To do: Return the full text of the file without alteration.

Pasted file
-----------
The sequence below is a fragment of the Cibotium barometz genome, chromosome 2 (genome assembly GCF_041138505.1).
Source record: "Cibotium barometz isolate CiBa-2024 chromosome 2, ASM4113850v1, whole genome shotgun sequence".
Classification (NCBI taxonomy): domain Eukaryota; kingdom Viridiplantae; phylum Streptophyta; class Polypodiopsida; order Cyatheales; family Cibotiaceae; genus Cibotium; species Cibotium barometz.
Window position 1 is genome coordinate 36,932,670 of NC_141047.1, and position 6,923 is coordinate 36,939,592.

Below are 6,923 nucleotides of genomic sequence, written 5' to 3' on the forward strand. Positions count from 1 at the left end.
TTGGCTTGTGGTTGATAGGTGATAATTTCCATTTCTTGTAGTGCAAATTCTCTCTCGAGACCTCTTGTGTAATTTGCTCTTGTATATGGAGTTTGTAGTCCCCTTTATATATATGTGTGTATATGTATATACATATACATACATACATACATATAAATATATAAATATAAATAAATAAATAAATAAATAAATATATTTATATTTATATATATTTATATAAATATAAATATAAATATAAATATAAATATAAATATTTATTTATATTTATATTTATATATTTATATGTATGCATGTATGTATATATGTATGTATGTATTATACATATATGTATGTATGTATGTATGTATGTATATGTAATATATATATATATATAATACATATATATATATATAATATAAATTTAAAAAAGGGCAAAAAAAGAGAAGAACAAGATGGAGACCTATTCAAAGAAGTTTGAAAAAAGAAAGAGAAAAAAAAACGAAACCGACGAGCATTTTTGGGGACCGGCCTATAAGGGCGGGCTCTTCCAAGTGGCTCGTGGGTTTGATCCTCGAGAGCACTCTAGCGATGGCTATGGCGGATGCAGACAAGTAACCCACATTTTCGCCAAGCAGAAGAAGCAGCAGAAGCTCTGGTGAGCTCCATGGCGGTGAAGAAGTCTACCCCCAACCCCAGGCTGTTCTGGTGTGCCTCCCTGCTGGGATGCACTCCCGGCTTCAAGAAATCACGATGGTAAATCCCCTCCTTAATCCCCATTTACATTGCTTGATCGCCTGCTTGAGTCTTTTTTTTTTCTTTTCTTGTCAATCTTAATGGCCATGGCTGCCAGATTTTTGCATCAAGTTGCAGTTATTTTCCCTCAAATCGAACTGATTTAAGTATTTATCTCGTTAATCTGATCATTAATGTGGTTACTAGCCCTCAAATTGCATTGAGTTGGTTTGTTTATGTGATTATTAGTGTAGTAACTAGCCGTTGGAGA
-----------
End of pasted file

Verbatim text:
The sequence below is a fragment of the Cibotium barometz genome, chromosome 2 (genome assembly GCF_041138505.1).
Source record: "Cibotium barometz isolate CiBa-2024 chromosome 2, ASM4113850v1, whole genome shotgun sequence".
Classification (NCBI taxonomy): domain Eukaryota; kingdom Viridiplantae; phylum Streptophyta; class Polypodiopsida; order Cyatheales; family Cibotiaceae; genus Cibotium; species Cibotium barometz.
Window position 1 is genome coordinate 36,932,670 of NC_141047.1, and position 6,923 is coordinate 36,939,592.

Below are 6,923 nucleotides of genomic sequence, written 5' to 3' on the forward strand. Positions count from 1 at the left end.
TTGGCTTGTGGTTGATAGGTGATAATTTCCATTTCTTGTAGTGCAAATTCTCTCTCGAGACCTCTTGTGTAATTTGCTCTTGTATATGGAGTTTGTAGTCCCCTTTATATATATGTGTGTATATGTATATACATATACATACATACATACATATAAATATATAAATATAAATAAATAAATAAATAAATAAATATATTTATATTTATATATATTTATATAAATATAAATATAAATATAAATATAAATATAAATATTTATTTATATTTATATTTATATATTTATATGTATGCATGTATGTATATATGTATGTATGTATTATACATATATGTATGTATGTATGTATGTATGTATATGTAATATATATATATATATAATACATATATATATATATAATATAAATTTAAAAAAGGGCAAAAAAAGAGAAGAACAAGATGGAGACCTATTCAAAGAAGTTTGAAAAAAGAAAGAGAAAAAAAAACGAAACCGACGAGCATTTTTGGGGACCGGCCTATAAGGGCGGGCTCTTCCAAGTGGCTCGTGGGTTTGATCCTCGAGAGCACTCTAGCGATGGCTATGGCGGATGCAGACAAGTAACCCACATTTTCGCCAAGCAGAAGAAGCAGCAGAAGCTCTGGTGAGCTCCATGGCGGTGAAGAAGTCTACCCCCAACCCCAGGCTGTTCTGGTGTGCCTCCCTGCTGGGATGCACTCCCGGCTTCAAGAAATCACGATGGTAAATCCCCTCCTTAATCCCCATTTACATTGCTTGATCGCCTGCTTGAGTCTTTTTTTTTTCTTTTCTTGTCAATCTTAATGGCCATGGCTGCCAGATTTTTGCATCAAGTTGCAGTTATTTTCCCTCAAATCGAACTGATTTAAGTATTTATCTCGTTAATCTGATCATTAATGTGGTTACTAGCCCTCAAATTGCATTGAGTTGGTTTGTTTATGTGATTATTAGTGTAGTAACTAGCCGTTGGAGA